BELLEVILLE — The Southwestern Illinois College Blue Storm hit the jackpot seven years ago when they got a tip on a talented player from St. Louis, who had yet to reach his potential.
That player was Josh Harrellson, who went on to play three years at Kentucky, where he helped the Wildcats reach the Final Four and since then has spent time on the rosters of the New York Knicks and Miami Heat.
Can lightning strike twice for the Blue Storm?
With the signing of 6-foot-7-inch LaRoyce Eason of Fort Zumwalt East High School last week, SWIC coach Jay Harrington said he is hopeful.
"Actually the same person who told us about Josh (Harrellson), gave us the tip on LaRoyce,'' Harrington said. "LaRoyce' stats, (6 points and 7 rebounds per game), aren't that impressive. But he didn't get the ball much and honestly, the seven rebounds per game is pretty good.
"LaRoyce is a kid with a large upside. He's 6-7, but I think he'll be 6-8 by the time practice begins in the fall. Plus, he's got very long arms. Hopefully, he'll be another piece of the puzzle.''
Eason also shot 44 percent from the field and led the Lions in blocked shots with 44 during the 2012-13 season. Fort Zumwalt East finished 6-19 a year ago.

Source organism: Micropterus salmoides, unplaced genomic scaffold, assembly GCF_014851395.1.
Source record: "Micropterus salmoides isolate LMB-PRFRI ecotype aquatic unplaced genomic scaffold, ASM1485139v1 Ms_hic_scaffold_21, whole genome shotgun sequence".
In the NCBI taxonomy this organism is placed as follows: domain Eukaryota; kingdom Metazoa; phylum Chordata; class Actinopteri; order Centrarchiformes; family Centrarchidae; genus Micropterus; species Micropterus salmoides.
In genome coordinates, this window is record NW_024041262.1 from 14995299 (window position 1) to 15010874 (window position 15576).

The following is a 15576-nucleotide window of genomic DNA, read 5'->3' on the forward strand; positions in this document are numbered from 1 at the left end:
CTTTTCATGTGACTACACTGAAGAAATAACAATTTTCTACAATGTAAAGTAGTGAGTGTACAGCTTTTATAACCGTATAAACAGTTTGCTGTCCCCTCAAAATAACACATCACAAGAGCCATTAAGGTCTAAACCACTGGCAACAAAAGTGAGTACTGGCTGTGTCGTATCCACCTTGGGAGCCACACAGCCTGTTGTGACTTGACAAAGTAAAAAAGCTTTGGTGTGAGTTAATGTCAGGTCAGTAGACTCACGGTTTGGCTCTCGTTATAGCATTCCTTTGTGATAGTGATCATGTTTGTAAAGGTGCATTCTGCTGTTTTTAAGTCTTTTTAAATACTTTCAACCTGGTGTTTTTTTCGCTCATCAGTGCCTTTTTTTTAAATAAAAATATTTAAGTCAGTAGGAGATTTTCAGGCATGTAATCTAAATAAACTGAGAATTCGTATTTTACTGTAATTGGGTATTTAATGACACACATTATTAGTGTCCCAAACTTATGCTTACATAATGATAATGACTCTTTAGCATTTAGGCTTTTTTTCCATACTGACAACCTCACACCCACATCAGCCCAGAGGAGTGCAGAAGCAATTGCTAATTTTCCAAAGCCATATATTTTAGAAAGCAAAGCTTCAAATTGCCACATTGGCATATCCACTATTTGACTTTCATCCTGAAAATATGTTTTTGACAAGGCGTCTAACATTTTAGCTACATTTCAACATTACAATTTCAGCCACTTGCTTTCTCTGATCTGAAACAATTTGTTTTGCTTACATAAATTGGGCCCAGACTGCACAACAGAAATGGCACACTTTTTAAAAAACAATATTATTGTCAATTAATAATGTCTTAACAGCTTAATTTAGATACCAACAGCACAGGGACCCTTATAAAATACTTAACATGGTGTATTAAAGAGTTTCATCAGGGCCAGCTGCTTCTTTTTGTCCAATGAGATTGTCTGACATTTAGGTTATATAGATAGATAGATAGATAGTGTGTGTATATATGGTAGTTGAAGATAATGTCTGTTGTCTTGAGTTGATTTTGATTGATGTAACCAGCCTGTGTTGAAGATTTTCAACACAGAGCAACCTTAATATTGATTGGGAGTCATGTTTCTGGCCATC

Eason will play the center spot at SWIC.
"He's a definite No. 5 (center),'' Harrington said. "LaRoyce is an athletic young man who can get up and down the court. His long arms on the press will be a plus for us."
Harrington said Eason fits the new trend of centers in the Great Rivers Athletic Conference, Players who stand between 6-7 and 6-9 and are agile and athletic.
"We had the two 7-footers last year and Wabash (Valley) and John Logan College each had a 6-9 to 6-10 kid. But for the most part, teams are going to smaller, quicker kids who can get up and down the court,'' Harrington said. "We're changing our style this season as well.
"We're going to be the kind of team which will full-court press you for 40 minutes and just plain get after it. We want to be able to get up and down the floor. We've got the athletes who can run and we've got several kids who can flat-out really shoot the basketball.''